In 1684 the celebrated epistolary writer Madame de Sévigné noted in one of her letters:

iariue [arrivai] hier a cinq heures au pont de se, apres ayoir vey le matin a saumur ma niece de bussy, et entandu la messe a la bonne nostre dame, je trouué [trouvai] sur le bort de ce pont vn carosse a six cheuaux qui me parut estre mon fils, cestait son carosse, et labé charyes quila enuoyé me receuoir parce quil …

Is there any French teacher who would not be tempted to correct these lines?

Why then is there a tendency to think that people wrote better in an earlier time? André Goosse points out that it is difficult “to place this golden age when everyone knew how to spell effortlessly and accurately … ’Tis, alas, but a dream, like all golden ages,” he concludes, reminding us that spellings have changed considerably since the 16th century and we read the classics with contemporary spellings.


Written French has indeed undergone many changes over time. In 1740, for example, the Académie française modified the spelling of more than 6,000 words. In 1835 more changes were ratified. A century later, between 1932 and 1935, modifications were visited upon another 500 words.

But, since the mid-20th century, though changes were the subject of studies and reports – including proposals in 1965, 1967 and 1975 – none had been adopted till now.

The authors of Moderniser l’écriture du français note that the reforms of 1740 came well after actual usage. There is every reason to think that the current changes, based on today’s pronunciation and common misspellings, will be easily adopted.

Of course, as Goosse points out, “It was easier to make changes in written French when spelling rules were known to only a minority of people, who were mostly specialists.”

Over the years, written forms of words have been established by copyists, printers, dictionary publishers and grammarians – with writers sometimes using whatever spelling suited them! Indeed, Goosse notes that, until the early 19th century, “a knowledge of spelling was not considered mandatory for most writers, who relied for such matters on the knowledge of their printer or publisher.”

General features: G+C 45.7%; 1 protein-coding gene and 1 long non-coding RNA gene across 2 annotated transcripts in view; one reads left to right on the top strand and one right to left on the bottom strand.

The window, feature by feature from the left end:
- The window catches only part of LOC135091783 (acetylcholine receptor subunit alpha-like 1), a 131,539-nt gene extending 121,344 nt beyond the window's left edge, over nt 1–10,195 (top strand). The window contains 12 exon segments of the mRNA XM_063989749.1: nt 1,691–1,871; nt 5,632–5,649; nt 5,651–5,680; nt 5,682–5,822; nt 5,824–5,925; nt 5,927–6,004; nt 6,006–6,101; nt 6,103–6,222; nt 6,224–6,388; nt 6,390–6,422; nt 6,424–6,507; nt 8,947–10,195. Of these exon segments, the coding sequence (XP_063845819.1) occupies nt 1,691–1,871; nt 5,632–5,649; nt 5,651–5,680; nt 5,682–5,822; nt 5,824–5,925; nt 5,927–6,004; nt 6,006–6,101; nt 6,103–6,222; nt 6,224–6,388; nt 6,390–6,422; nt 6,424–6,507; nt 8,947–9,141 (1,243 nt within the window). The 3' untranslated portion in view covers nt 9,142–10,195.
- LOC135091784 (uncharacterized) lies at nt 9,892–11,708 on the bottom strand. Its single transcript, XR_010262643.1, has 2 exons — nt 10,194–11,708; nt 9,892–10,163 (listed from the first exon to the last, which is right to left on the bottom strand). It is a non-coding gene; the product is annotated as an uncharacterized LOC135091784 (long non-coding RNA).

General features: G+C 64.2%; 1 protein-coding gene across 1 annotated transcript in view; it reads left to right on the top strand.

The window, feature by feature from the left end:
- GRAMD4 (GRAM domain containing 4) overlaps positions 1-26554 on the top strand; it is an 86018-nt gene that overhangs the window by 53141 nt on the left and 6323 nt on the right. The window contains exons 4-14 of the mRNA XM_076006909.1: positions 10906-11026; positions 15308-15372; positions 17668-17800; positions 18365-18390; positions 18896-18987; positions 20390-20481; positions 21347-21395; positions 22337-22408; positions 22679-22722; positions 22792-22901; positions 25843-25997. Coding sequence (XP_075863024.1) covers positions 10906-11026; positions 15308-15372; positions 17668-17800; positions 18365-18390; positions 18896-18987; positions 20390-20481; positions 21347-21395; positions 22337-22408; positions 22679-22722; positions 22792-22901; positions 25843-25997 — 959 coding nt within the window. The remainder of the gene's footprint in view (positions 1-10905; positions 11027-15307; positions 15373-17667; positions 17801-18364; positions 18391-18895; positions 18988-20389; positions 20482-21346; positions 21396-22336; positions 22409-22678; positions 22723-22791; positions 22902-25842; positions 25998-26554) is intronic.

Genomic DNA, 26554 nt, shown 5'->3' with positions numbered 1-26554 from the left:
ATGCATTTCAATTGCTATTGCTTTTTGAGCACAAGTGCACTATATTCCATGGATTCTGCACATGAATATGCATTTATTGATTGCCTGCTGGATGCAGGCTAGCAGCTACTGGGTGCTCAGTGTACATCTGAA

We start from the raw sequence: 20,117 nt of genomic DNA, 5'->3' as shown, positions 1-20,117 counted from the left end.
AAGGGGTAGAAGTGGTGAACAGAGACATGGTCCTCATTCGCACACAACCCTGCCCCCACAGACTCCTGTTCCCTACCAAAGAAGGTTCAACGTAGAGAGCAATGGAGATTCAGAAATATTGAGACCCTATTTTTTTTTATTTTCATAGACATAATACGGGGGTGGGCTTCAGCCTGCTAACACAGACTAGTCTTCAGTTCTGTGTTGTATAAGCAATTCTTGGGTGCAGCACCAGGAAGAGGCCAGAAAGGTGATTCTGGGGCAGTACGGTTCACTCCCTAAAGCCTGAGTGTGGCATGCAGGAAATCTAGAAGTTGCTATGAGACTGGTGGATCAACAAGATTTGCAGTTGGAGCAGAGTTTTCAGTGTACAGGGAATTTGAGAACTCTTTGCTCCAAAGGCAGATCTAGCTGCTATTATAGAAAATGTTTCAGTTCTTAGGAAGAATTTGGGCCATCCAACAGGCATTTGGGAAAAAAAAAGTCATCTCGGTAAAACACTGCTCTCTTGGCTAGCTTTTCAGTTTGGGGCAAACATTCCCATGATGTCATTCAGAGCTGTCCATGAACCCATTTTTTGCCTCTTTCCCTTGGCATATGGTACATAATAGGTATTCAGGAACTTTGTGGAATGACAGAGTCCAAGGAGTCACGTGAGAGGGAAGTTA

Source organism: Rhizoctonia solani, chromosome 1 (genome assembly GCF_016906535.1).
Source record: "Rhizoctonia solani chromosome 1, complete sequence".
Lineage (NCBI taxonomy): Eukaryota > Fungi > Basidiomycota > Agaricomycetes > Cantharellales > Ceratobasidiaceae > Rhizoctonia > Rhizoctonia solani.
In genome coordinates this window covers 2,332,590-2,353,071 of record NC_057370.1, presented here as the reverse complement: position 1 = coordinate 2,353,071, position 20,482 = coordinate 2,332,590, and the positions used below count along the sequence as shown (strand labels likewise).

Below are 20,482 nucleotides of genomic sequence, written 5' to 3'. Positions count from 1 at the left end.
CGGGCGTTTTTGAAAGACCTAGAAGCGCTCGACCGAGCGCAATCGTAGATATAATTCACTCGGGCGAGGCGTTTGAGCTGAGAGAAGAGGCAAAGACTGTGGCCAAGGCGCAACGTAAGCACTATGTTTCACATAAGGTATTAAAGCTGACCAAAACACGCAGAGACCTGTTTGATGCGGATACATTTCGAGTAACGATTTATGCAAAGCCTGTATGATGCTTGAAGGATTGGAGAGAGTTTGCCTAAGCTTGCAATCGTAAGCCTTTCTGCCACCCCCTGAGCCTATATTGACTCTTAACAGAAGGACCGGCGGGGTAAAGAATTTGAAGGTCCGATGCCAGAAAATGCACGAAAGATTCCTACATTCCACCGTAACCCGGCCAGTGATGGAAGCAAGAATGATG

Official bodies, persons of letters, compilers of the principal dictionaries and – most importantly – teachers all have roles to play in encouraging the adoption of these changes.

At first glance, it seems we are progressing very slowly in Ontario vis-à-vis the new French spelling. The Ministry of Education has not yet implemented the new spelling, nor has it any current plan to do so. The school boards in the province do not yet have policies regarding the spelling changes and seem to think that teachers are not yet aware of the 1990 rectifications.

But some teachers are quite familiar with them and have begun teaching them to their students.

Lorianne Ratté teaches Grades 7 and 8 students at École catholique Nouveau Regard in Cochrane, in the Conseil scolaire de district catholique des Grandes Rivières. For the past three years, she has been teaching her students the new rules. “On the first day of the school year, my students are quite taken aback to see the date written on the blackboard as le 29 aout rather than le 29 août. But they get used to this in no time.”